In a strictly legal sense, Richard Carpenter won his case against Haynes, and I don’t imagine the filmmaker has ever made any money from Superstar. Yet, in every other sense, Carpenter lost his case. Superstar survives, and with a strong reputation as a pathbreaking cult film. And the internet doesn’t seem to care much about hosting videos that may contain unlicensed sonic or visual content. The only thing the lawsuit prevented was the ability of Haynes to earn money from his art, and for that, in my opinion, Richard Carpenter should be ashamed.
Superstar includes three brief interviews with people who, between them, espouse the most salient (and not necessarily overlapping) arguments about the Carpenters: that their music has a particular Nixon-era vanilla flavor; that they were actually more musically talented and interesting than we might think; and that they are musical and perhaps political reactionaries who are not to be trusted.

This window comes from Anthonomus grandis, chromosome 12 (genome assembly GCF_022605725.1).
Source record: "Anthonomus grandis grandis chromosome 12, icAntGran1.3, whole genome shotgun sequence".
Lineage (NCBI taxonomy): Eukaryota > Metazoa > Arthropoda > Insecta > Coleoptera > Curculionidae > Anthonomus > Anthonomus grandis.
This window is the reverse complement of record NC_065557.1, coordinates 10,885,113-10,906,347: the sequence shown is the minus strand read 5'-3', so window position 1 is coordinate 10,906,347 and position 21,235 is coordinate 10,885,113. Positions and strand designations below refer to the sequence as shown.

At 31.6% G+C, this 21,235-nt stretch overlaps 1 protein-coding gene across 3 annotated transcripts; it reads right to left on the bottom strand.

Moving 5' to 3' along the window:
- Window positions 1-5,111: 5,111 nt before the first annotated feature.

I don’t care much for the Carpenters’ music, but I’ll admit that I found myself singing along with “Rainy Days and Mondays” when it came up in Superstar. They certainly had gifts for smoothness and melody, and one can’t fault them for drawing inspiration from the works of the great Burt Bacharach. Yet one interviewee’s comment that she “never trusted” the Carpenters really stuck with me. In stifling the creativity of a fellow artist, Richard Carpenter proved himself, indeed, to be untrustworthy.